Francis Marion Phares>Amy Louisa Phares>Florence Eugene Walters>Cecil Lloyd Walters>Charles Lloyd Walters
Francis Marion Phares, often called Frank, was born to Sarah (Marshall) and Samuel Clevenger Phares on January 28, 1836 in Hamilton County, Ohio. When he was about 11, family moved to the area of Clinton in DeWitt County, Illinois. On January 6, 1861 Frank married Elizabeth McPherson, daughter of Mary (Weaver) and William Alexander McPherson.
|Francis Marion Phares|
Shortly after the start of the Civil War, on May 8, 1861, Frank enlisted and three months later, on August 5, 1861, Frank mustered in and joined the 41st Illinois Infantry Regiment, Company C. Three days later, the regiment was in St. Louis. A few months after Frank left, sometime in the fall of 1861, Elizabeth gave birth to their first child, Francis. Sadly, the child died in 1863. I wonder if Frank ever got to meet him.
The regiment saw its first action in February 1862 at Fort Henry followed by Fort Donelson. Fighting on the 5th day at Fort Donelson was intense and the 41st Illinois lost 200 men to death or injury on that day. Perhaps Frank was among those 200 as sometime during the fight he suffered an injury to his left eye. Frank lost sight in his eye and, according to his son, carried a Minie ball in his eye for the rest of his life. Despite his injury, Frank continued to serve his country, taking part in several battles including the Battle of Shiloh and the siege at Vicksburg. A detailed account of the 41st Illinois can be found here.
[I hope one day to do more in depth research into Frank’s time during the war. It seems surprising to me that he would be fighting at Shiloh, less than 2 months after losing his eye at Fort Donelson. In my mind his injury seems like something he could understandably use to leave the fighting. Maybe it was common for men with similar injuries to continue fighting; maybe is says a lot about his character--Something to add to my ever growing list of things to research more thoroughly!]
Frank mustered out on August 20, 1864 as a sergeant and returned to Clinton on August 25th where he and his fellow soldiers were welcomed home with great pomp and circumstance. Despite the short notice of the men’s return, the women of Clinton pulled together a grand feast and the celebration included “joyous shaking of hands, friendly greetings, bright smiles, happy faces, and everything calculated to make the evening pleasant and memorable.” A second celebration was planned for two weeks later and Frank’s wife was a part of the planning committee.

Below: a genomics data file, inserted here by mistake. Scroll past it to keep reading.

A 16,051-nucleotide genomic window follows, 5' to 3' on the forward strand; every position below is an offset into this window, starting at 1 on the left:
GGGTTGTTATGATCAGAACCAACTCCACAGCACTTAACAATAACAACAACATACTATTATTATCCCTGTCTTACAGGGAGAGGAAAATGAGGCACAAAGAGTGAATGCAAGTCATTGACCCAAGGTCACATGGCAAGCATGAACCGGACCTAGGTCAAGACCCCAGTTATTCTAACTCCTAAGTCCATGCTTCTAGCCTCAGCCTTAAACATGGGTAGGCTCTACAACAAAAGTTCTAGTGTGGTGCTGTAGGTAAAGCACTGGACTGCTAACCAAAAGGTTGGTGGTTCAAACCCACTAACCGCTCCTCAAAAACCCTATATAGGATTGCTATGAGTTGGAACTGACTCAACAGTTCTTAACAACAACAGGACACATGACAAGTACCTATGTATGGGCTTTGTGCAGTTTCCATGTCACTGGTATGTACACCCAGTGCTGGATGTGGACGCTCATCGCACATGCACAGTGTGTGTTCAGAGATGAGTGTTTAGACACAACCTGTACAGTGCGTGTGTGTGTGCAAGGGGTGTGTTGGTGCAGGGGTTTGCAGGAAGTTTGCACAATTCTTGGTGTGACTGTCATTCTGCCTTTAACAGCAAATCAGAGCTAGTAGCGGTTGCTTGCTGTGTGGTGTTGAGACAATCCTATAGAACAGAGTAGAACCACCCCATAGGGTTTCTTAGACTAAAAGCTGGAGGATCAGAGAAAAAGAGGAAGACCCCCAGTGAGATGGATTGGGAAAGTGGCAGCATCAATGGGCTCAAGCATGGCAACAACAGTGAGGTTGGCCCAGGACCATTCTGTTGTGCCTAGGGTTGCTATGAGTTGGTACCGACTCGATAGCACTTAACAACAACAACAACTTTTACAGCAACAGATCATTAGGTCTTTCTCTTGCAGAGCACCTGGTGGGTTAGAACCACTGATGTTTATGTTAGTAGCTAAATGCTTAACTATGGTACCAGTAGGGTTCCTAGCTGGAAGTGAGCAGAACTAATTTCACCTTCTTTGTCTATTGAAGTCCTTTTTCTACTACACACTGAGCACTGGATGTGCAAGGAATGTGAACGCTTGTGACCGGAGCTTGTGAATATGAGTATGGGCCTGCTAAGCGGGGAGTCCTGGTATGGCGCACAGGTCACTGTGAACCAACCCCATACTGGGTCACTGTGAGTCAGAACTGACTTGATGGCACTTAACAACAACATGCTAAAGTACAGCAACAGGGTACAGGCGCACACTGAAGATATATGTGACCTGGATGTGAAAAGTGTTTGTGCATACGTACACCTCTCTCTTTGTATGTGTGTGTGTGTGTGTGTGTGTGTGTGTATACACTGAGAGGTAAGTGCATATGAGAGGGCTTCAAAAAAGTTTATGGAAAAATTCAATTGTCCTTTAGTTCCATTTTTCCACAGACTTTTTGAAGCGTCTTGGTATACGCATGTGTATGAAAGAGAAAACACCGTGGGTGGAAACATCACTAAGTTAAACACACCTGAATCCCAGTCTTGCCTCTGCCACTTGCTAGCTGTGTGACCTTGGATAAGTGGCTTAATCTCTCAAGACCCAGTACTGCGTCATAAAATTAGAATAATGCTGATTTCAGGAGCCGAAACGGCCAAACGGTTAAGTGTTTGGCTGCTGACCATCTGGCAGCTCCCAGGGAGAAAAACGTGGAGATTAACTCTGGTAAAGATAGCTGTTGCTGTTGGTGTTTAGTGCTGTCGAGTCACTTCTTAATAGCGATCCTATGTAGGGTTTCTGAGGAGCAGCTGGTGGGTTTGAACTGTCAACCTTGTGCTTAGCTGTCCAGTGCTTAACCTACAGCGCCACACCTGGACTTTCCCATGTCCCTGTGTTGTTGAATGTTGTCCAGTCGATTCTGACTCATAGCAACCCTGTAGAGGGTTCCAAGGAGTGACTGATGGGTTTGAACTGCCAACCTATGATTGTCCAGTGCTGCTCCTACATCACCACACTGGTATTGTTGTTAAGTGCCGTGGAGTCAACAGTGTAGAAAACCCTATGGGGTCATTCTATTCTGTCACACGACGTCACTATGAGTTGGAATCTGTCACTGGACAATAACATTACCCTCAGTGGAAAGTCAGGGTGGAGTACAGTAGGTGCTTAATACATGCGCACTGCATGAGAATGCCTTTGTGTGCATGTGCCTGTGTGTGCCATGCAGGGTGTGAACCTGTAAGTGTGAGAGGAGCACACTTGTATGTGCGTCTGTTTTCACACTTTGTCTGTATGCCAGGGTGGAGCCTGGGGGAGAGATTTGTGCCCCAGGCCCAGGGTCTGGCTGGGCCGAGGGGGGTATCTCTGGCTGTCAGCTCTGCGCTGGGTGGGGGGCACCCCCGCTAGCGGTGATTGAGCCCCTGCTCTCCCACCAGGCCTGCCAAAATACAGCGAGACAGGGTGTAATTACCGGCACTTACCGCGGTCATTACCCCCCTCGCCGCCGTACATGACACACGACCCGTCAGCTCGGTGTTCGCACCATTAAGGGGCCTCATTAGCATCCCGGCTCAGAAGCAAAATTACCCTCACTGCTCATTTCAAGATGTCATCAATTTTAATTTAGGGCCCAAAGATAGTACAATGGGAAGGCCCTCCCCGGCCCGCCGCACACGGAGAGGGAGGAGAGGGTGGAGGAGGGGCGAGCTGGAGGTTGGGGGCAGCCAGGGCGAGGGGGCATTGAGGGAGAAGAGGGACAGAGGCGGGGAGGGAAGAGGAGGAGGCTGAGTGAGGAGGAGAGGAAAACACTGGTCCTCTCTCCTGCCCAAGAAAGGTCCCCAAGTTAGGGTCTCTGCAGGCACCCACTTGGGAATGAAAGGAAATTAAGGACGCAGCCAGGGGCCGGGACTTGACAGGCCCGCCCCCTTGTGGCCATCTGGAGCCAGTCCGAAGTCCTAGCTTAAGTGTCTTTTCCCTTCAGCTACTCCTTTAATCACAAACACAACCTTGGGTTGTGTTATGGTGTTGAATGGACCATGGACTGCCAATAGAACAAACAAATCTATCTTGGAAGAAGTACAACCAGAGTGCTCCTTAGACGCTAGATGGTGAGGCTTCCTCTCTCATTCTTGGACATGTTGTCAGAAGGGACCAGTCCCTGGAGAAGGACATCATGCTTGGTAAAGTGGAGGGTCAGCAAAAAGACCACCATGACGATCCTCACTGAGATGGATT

Life after the war
Some of the 41st Illinois continued in service and were part of Sherman’s March to the Sea while Frank and the other returning soldiers were mustered out due to a lack of supplies. William Marshall Phares, Frank’s son, wrote a history of the Phares family. William writes that he remembers his father saying “the men were practically barefoot and short of food.”
Following the war, Frank seemed to have suffered from post-traumatic stress disorder. William Phares writes, “He was subject to the frailties of human nature…and after the hard days of army life during the Civil war, reaction set in….But it lasted only a short while and…he soon adjusted himself to the serious responsibilities of life and home.” 1883 records show Frank being rewarded a pension of $2.00. Hardly seems enough for the loss of an eye!
Frank worked as a farmer and also had an interest in community affairs and held some civil positions. He also ran a drainage tile manufacturing plant and later he purchased a billiard hall in Clinton from his brother John Phares. Frank ran his business with high moral standards and he “would not tolerate swearing or loud and boisterous language, neither would he permit an intoxicated person.”
Frank and Elizabeth had 6 children, including my great-great grandmother, Amy Louisa Phares. Elizabeth died in 1900 and Frank died on August 30, 1919. About 5 years before his death, Frank suffered a stroke and moved in with his daughter Amy in Winterset, Iowa where he died. He is buried alongside Elizabeth in Woodlawn Cemetery in Clinton.
Sources: A Phares family history written by William Marshall Phares by William Marshall Phares, A History of the Marshall and Related Families by Wallace Marshall, Illinois State Marriages, DeWitt GenWeb Project - Civil War News, DeWitt GenWeb Projects – Obituaries, Madison County Iowa - IAGenWeb Project obituaries, U.S. Civil War Soldier Records and Profiles, Find a Grave.